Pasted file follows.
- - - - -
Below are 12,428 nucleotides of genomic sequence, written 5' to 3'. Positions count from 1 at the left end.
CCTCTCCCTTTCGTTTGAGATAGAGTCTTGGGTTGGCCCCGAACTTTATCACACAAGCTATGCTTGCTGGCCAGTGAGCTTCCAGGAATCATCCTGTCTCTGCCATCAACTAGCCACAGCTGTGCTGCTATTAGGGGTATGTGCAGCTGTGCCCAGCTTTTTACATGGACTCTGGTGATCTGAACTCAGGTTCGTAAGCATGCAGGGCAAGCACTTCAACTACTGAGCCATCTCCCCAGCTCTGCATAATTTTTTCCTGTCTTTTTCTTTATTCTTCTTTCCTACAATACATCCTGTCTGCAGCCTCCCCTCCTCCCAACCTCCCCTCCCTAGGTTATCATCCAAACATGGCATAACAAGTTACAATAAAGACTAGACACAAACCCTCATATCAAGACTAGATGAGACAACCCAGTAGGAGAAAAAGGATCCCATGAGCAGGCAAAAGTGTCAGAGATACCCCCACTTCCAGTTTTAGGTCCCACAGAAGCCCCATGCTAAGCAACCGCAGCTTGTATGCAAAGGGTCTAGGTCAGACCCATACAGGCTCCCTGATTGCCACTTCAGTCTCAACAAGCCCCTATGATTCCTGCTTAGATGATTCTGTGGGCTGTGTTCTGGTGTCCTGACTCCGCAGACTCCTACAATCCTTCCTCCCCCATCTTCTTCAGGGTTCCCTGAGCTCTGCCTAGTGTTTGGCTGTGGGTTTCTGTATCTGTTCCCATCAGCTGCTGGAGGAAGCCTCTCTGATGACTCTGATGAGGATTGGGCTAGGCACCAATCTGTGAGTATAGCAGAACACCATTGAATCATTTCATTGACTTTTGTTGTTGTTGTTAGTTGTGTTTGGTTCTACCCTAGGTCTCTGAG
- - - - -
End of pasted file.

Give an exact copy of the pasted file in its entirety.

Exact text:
Below are 12,428 nucleotides of genomic sequence, written 5' to 3'. Positions count from 1 at the left end.
CCTCTCCCTTTCGTTTGAGATAGAGTCTTGGGTTGGCCCCGAACTTTATCACACAAGCTATGCTTGCTGGCCAGTGAGCTTCCAGGAATCATCCTGTCTCTGCCATCAACTAGCCACAGCTGTGCTGCTATTAGGGGTATGTGCAGCTGTGCCCAGCTTTTTACATGGACTCTGGTGATCTGAACTCAGGTTCGTAAGCATGCAGGGCAAGCACTTCAACTACTGAGCCATCTCCCCAGCTCTGCATAATTTTTTCCTGTCTTTTTCTTTATTCTTCTTTCCTACAATACATCCTGTCTGCAGCCTCCCCTCCTCCCAACCTCCCCTCCCTAGGTTATCATCCAAACATGGCATAACAAGTTACAATAAAGACTAGACACAAACCCTCATATCAAGACTAGATGAGACAACCCAGTAGGAGAAAAAGGATCCCATGAGCAGGCAAAAGTGTCAGAGATACCCCCACTTCCAGTTTTAGGTCCCACAGAAGCCCCATGCTAAGCAACCGCAGCTTGTATGCAAAGGGTCTAGGTCAGACCCATACAGGCTCCCTGATTGCCACTTCAGTCTCAACAAGCCCCTATGATTCCTGCTTAGATGATTCTGTGGGCTGTGTTCTGGTGTCCTGACTCCGCAGACTCCTACAATCCTTCCTCCCCCATCTTCTTCAGGGTTCCCTGAGCTCTGCCTAGTGTTTGGCTGTGGGTTTCTGTATCTGTTCCCATCAGCTGCTGGAGGAAGCCTCTCTGATGACTCTGATGAGGATTGGGCTAGGCACCAATCTGTGAGTATAGCAGAACACCATTGAATCATTTCATTGACTTTTGTTGTTGTTGTTAGTTGTGTTTGGTTCTACCCTAGGTCTCTGAG